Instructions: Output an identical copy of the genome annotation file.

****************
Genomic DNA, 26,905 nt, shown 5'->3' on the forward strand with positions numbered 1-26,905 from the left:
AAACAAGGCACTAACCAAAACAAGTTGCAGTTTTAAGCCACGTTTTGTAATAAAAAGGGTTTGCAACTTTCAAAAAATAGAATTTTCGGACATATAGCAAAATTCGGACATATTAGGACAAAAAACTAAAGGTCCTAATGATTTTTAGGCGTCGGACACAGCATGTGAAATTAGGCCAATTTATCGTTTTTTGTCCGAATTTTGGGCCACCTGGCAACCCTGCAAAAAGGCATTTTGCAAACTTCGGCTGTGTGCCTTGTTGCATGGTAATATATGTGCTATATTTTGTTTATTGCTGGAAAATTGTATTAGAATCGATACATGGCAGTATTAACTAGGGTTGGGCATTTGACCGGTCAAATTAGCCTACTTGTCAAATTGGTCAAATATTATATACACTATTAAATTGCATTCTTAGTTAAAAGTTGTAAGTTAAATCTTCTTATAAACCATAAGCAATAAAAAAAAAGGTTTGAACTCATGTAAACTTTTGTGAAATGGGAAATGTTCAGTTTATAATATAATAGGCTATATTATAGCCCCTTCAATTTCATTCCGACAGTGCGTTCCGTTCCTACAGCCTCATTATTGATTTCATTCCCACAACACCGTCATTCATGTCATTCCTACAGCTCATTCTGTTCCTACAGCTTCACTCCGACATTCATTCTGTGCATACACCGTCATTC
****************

Genomic DNA, 26,905 nt, shown 5'->3' on the forward strand with positions numbered 1-26,905 from the left:
AAACAAGGCACTAACCAAAACAAGTTGCAGTTTTAAGCCACGTTTTGTAATAAAAAGGGTTTGCAACTTTCAAAAAATAGAATTTTCGGACATATAGCAAAATTCGGACATATTAGGACAAAAAACTAAAGGTCCTAATGATTTTTAGGCGTCGGACACAGCATGTGAAATTAGGCCAATTTATCGTTTTTTGTCCGAATTTTGGGCCACCTGGCAACCCTGCAAAAAGGCATTTTGCAAACTTCGGCTGTGTGCCTTGTTGCATGGTAATATATGTGCTATATTTTGTTTATTGCTGGAAAATTGTATTAGAATCGATACATGGCAGTATTAACTAGGGTTGGGCATTTGACCGGTCAAATTAGCCTACTTGTCAAATTGGTCAAATATTATATACACTATTAAATTGCATTCTTAGTTAAAAGTTGTAAGTTAAATCTTCTTATAAACCATAAGCAATAAAAAAAAAGGTTTGAACTCATGTAAACTTTTGTGAAATGGGAAATGTTCAGTTTATAATATAATAGGCTATATTATAGCCCCTTCAATTTCATTCCGACAGTGCGTTCCGTTCCTACAGCCTCATTATTGATTTCATTCCCACAACACCGTCATTCATGTCATTCCTACAGCTCATTCTGTTCCTACAGCTTCACTCCGACATTCATTCTGTGCATACACCGTCATTC